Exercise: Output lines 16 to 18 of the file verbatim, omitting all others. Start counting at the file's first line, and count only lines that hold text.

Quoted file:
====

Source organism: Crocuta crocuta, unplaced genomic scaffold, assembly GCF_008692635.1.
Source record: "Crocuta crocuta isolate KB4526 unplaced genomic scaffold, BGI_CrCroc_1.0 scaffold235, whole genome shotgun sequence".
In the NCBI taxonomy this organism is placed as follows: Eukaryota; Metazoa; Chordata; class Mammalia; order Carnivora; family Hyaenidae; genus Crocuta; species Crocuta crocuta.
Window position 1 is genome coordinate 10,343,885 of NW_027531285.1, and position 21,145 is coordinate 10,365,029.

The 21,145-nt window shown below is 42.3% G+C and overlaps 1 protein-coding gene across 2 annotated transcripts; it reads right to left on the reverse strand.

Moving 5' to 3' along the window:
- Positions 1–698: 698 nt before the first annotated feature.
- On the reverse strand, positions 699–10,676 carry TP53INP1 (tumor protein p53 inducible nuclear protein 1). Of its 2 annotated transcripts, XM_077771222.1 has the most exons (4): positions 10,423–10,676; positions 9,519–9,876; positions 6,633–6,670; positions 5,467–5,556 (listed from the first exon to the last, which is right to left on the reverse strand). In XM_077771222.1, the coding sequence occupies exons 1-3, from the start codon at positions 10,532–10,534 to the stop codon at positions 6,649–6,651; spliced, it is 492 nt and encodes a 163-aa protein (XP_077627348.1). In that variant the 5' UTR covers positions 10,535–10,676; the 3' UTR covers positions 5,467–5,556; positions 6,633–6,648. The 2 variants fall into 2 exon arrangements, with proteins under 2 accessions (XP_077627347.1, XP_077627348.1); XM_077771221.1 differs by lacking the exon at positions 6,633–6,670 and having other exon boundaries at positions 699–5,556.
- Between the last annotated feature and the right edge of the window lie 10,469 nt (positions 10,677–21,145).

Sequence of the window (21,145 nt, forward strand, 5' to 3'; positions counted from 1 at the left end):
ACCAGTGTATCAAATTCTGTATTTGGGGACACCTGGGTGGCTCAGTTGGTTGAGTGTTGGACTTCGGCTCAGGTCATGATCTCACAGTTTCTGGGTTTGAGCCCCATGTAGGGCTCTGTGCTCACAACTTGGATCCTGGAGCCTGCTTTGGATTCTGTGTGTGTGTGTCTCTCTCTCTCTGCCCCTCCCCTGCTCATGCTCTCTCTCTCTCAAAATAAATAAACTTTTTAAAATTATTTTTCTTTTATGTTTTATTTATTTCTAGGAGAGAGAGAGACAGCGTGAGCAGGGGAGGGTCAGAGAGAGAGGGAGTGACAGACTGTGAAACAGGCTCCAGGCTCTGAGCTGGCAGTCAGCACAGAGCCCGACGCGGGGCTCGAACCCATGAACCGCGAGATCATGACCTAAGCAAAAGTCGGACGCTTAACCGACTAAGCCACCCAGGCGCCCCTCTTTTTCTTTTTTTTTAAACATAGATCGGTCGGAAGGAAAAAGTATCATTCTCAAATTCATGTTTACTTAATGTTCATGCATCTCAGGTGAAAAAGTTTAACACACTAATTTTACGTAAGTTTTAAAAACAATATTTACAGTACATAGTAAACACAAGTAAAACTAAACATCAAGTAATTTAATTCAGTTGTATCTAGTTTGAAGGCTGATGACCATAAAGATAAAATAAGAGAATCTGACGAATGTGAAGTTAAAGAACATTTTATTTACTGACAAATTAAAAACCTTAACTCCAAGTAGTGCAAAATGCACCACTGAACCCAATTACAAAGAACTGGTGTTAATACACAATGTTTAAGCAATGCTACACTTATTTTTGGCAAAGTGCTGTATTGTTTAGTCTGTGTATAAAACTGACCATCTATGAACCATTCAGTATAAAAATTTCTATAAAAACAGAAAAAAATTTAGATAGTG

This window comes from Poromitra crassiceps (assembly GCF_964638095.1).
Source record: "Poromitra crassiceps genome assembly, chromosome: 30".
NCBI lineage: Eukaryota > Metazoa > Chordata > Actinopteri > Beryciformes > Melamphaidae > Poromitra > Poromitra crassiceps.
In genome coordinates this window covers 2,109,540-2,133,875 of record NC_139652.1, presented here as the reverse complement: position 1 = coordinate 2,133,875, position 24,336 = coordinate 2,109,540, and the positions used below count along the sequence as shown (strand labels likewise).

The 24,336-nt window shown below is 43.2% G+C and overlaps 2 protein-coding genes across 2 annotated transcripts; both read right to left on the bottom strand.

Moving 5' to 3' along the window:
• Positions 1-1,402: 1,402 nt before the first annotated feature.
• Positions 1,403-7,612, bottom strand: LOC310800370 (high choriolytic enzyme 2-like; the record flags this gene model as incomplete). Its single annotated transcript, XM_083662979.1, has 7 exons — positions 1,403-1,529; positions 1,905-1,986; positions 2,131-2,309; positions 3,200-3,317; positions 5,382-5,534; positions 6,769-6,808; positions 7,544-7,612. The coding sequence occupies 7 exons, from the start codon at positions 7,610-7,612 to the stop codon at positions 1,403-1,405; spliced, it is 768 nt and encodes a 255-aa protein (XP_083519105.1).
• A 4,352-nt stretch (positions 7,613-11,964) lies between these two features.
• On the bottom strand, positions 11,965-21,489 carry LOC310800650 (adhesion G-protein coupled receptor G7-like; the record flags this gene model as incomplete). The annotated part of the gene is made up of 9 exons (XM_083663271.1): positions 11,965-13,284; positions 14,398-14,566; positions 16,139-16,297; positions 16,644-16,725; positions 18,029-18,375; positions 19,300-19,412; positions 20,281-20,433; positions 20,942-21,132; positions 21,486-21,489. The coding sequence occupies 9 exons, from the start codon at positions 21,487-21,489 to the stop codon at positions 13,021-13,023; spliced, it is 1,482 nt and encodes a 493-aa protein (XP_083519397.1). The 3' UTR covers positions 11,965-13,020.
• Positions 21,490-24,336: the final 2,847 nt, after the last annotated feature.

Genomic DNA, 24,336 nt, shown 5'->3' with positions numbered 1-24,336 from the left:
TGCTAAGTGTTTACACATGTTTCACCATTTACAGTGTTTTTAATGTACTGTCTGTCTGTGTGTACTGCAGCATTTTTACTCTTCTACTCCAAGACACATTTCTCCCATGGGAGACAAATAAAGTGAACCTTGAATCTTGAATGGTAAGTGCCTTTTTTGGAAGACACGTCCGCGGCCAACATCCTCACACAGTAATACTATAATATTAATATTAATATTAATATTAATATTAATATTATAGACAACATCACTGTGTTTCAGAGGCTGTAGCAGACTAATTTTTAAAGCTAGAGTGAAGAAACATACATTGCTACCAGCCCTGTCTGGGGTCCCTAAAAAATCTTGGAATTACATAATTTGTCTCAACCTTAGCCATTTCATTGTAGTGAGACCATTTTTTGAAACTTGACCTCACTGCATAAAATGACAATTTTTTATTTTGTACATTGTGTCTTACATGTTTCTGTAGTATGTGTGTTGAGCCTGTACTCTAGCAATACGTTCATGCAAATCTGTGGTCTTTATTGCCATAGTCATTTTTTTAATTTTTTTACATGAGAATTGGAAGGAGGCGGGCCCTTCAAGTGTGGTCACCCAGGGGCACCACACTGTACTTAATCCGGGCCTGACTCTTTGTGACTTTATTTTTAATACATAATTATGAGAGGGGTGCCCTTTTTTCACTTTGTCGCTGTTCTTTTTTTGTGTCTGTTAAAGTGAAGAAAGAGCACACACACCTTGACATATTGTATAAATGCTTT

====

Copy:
The 24,336-nt window shown below is 43.2% G+C and overlaps 2 protein-coding genes across 2 annotated transcripts; both read right to left on the bottom strand.

Moving 5' to 3' along the window:
• Positions 1-1,402: 1,402 nt before the first annotated feature.